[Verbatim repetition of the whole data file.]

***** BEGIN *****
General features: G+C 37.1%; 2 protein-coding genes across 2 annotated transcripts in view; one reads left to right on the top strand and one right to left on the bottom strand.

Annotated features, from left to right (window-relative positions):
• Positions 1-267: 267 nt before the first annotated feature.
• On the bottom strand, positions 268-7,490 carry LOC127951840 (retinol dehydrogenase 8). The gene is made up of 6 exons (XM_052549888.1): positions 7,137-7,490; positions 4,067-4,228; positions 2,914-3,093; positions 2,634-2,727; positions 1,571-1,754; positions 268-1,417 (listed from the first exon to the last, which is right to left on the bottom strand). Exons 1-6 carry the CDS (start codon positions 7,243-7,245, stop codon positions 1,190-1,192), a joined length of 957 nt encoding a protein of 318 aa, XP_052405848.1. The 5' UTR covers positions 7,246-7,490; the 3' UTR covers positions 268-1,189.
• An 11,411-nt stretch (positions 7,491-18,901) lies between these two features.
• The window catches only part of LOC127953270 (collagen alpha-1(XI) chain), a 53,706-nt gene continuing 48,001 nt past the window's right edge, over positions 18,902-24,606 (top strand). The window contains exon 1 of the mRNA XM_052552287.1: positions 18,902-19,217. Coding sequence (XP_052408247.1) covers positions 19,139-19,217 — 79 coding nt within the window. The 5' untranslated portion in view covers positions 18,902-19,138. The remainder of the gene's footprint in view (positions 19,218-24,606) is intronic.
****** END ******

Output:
General features: G+C 37.1%; 2 protein-coding genes across 2 annotated transcripts in view; one reads left to right on the top strand and one right to left on the bottom strand.

Annotated features, from left to right (window-relative positions):
• Positions 1-267: 267 nt before the first annotated feature.
• On the bottom strand, positions 268-7,490 carry LOC127951840 (retinol dehydrogenase 8). The gene is made up of 6 exons (XM_052549888.1): positions 7,137-7,490; positions 4,067-4,228; positions 2,914-3,093; positions 2,634-2,727; positions 1,571-1,754; positions 268-1,417 (listed from the first exon to the last, which is right to left on the bottom strand). Exons 1-6 carry the CDS (start codon positions 7,243-7,245, stop codon positions 1,190-1,192), a joined length of 957 nt encoding a protein of 318 aa, XP_052405848.1. The 5' UTR covers positions 7,246-7,490; the 3' UTR covers positions 268-1,189.
• An 11,411-nt stretch (positions 7,491-18,901) lies between these two features.
• The window catches only part of LOC127953270 (collagen alpha-1(XI) chain), a 53,706-nt gene continuing 48,001 nt past the window's right edge, over positions 18,902-24,606 (top strand). The window contains exon 1 of the mRNA XM_052552287.1: positions 18,902-19,217. Coding sequence (XP_052408247.1) covers positions 19,139-19,217 — 79 coding nt within the window. The 5' untranslated portion in view covers positions 18,902-19,138. The remainder of the gene's footprint in view (positions 19,218-24,606) is intronic.